Sunday, September 4, 2016

What I did spy at the Bring-n-Buy

For my Army Men project.  The carrier becomes an
artillery tractor.

Every year at the local Bring-and-Buy down at the Woolston Club, I find something of interest. More, indeed, than I spend, but I find I am becoming accustomed to resisting some kinds of temptation. Last year, I spent just twenty-eight dollars, for which I came away with some Napoleonic French Horse grenadiers which were to become my representative unit for my Imperial Guard Heavy Cavalry; and eight palm trees suitable for my Army Men project.  That was enough to satisfy me then.

Lone star Armoured car.
This year I spent more, on a wide range of ... topics, shall we say?  In no particular order overall, we'll begin with these three items for my Army Men project.  The 'Lone Star' armoured car (obviously based on the WW2 'Humber' models) was a find.  Had there been more of those, I certainly would have snapped them up. The 'Lone star' bren carrier I bought specifically as a tractor for the Britains field piece.  These were a bit pricy at $10 the time, which is one of the reasons why I didn't buy more of the 'carriers' at least.  I certainly gave a bit of thought to that!
Britains field piece and Lone Star carrier.

37mm AA on a SdKfz7 half track.  Work needed doing to repair
the cab, and to remount the gun assembly.

Definitely a mixed bag at Tony's table: a couple of metal German 15cm howitzers, to be assembled, plus this interesting item.  It was somewhat damaged: the AA gun assembly had come adrift, and I had no idea what had happened to the cab.  The control panel that was in place I tore out and replaced, then fitted the cab seats.  Finally, over all went the cab tilt.  The end result isn't quite right, I suspect, but it is now a presentable enough piece.

The Leopard Company of the Tchagai Army has just had
an augmentation to its strength...
I think it was from here, too,  that I picked up my third Leopard tank for the Nabob of Tchagai.  The model was OK, but the tracks needed repairs and straightening, and one of the road wheels was threatening to go its own way.  Repairs completed. Fifteen dollars - and a wee bit of time later - spent at this table.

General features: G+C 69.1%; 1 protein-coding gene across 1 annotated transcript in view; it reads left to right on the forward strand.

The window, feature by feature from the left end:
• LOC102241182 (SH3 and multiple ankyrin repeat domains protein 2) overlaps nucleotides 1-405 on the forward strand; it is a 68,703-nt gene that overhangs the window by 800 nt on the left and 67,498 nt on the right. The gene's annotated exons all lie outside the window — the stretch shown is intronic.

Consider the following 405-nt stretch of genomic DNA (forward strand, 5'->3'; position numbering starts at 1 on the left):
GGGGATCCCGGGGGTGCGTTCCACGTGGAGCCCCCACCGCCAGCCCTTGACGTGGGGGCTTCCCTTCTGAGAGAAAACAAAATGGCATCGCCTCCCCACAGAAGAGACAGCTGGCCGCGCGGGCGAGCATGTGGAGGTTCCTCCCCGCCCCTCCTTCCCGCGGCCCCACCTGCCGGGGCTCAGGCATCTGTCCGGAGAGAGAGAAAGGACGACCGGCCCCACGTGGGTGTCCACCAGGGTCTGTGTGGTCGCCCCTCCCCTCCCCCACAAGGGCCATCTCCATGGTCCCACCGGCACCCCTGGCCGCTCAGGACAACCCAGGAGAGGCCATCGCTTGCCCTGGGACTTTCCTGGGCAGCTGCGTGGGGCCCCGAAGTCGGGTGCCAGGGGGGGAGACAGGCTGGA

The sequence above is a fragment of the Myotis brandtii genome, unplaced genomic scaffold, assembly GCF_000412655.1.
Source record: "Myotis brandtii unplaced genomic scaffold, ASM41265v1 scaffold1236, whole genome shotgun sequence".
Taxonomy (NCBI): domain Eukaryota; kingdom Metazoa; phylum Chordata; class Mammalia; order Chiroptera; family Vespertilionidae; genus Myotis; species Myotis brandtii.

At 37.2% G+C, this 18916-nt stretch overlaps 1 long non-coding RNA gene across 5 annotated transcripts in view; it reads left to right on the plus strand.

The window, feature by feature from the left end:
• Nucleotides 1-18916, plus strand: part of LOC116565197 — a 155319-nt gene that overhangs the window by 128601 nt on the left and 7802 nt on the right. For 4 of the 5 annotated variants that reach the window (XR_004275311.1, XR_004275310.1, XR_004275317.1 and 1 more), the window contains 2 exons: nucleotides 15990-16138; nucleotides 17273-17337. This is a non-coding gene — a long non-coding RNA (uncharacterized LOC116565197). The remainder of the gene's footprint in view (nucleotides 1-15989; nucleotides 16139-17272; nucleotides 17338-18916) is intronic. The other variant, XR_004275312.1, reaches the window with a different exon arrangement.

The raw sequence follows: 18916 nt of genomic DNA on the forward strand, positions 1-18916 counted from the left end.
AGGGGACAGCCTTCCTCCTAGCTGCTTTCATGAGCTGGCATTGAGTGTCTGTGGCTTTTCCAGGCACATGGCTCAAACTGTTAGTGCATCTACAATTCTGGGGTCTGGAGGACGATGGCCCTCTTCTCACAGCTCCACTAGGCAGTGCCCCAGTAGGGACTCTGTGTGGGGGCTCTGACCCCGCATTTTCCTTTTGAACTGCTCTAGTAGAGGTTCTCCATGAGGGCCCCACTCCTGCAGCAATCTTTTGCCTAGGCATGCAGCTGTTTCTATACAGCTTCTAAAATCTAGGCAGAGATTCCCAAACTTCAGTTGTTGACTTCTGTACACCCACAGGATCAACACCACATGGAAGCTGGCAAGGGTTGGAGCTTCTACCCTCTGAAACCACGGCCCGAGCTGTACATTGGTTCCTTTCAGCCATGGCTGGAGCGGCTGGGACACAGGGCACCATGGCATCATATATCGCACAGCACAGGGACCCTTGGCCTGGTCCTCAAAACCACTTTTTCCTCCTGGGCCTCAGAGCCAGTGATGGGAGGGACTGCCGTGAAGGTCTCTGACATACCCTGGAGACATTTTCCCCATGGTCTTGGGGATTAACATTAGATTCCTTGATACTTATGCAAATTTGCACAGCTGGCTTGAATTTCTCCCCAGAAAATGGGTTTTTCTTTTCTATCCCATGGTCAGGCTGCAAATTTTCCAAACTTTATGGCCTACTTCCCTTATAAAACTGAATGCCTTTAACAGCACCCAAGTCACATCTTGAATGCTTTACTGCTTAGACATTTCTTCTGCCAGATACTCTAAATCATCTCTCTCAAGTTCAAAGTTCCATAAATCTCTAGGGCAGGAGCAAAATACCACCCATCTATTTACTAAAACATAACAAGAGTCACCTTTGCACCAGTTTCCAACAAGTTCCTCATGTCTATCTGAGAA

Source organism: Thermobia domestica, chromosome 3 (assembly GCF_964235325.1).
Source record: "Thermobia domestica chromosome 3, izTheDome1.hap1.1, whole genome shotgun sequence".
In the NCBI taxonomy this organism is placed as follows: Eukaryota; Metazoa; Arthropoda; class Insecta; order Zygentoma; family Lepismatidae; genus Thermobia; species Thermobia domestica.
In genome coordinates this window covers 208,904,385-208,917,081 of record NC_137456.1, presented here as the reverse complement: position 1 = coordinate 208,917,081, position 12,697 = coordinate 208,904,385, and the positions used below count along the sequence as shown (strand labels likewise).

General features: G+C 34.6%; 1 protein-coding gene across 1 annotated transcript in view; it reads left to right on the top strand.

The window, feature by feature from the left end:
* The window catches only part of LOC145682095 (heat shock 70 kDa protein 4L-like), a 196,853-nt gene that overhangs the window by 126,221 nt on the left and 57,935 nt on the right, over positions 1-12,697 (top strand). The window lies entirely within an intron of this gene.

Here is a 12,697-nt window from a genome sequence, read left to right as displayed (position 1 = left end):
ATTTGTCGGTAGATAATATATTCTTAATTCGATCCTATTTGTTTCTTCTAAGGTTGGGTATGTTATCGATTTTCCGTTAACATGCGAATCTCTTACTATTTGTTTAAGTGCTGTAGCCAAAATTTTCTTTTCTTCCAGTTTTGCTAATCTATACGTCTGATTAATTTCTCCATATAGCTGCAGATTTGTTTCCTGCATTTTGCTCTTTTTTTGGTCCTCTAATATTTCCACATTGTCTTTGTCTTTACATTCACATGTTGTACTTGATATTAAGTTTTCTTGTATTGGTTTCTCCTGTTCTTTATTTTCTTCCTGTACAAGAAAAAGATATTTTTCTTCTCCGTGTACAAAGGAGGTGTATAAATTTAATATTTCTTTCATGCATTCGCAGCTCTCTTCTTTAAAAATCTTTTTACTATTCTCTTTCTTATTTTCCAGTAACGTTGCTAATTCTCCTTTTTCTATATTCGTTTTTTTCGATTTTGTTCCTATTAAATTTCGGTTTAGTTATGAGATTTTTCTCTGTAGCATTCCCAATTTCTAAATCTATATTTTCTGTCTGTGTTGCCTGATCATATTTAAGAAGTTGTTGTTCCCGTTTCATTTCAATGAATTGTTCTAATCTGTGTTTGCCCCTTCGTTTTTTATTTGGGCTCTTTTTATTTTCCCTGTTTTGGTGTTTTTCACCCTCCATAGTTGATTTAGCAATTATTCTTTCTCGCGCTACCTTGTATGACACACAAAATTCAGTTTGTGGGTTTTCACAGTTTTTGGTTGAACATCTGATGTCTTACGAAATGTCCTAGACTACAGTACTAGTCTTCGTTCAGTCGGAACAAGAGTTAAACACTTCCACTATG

British 2-pr Anti-tank gun (Zvezda).  
The 'spare' travelling carriage for the 2pr gun.
The next fascinating item I have long felt was a serious deficiency in available plastic kits if you wanted to do the Western desert: the British 2pr anti-tank gun.  It took the Russians to come up with one, and a superb piece it is.  I've made it up here as an Art of Tactic game piece, but as I haven't glued it to the base, I can as easily detach it for other games.  That the thing pretty much fits together without glue, I find very impressive. Actually I did glue a couple of small bits, as being too fiddly otherwise for my clumsy fingers. I don't have a copy of the Art of Tactic, and would be interested to hear news and readers' opinions of that game system.
The wheels I shoved onto the spare trail.  I get the impression that as one need not for the most part use glue in assembling the model, you could uplift the gun from its deployed carriage, and place it upon this one for the gun in travel mode.  Wouldn't it be great if Zvezda (or someone else for that matter) produced a CMP or Bedford portee for the thing?
Tropical foliage.  I painted the grey leaves green and
applied a thin acrylic wash overall, then mounted them
upon more stable bases.

Impulse buy here, seeing this bunch of tropical ferns (?) going for $4 I think.  I've based them on more stable circular wooden bases I had spare, and re-glued some of the pieces that had come adrift.  I good deal of the stems and foliage was grey rather than green.  These I painted the upper surfaces and some of the undersides a brightish green a slightly darker shade than the already green ones, which (of course) I left.  Then over all I applied a very watery black acrylic wash.  The result is what you see here.  With the heaps of aquarium plastic greenery mosses and what have you, I reckon I can create a suitably wild, scrubby jungle, swamp or thick brushwood terrain...
A couple of logistic elements for my Napoleonic armies.
If these had been the only items I had bought all day,
I would have been well content.
Coming last in this article, but the first thing to catch my eye were these two interesting items. Always on the lookout for anything that can fulfil the role of logistics elements for my Napoleonic Big Battles project, I just had to snap these chappies up.  The long caisson could be French or possibly Russian; and the grey limber and ammo chest and gunners' carriage look to be Prussian. When a item leaps up, grabs you by the throat and says "Buy me!" - well, you gotta do what a man's gotta do, eh?  Altogether, a very satisfactory day's haul, having spent just over 70 bucks, even if several of the items required a little bit of work.  

The final items aren't from the B-and-B at all, but from Paul, a.k.a. 'Jacko' of the 'paintinglittlesoldiers' blog spot.   Having several Napoleonic cannon surplus to requirements, and knowing I was thinking of acquiring more, he left seven with me before giving me a lift to the Club. Thanks, Jacko, for a great day out!  

'Jacko' very generously left these cannon, from his own
collection, with me.  French and Prussian, by the look...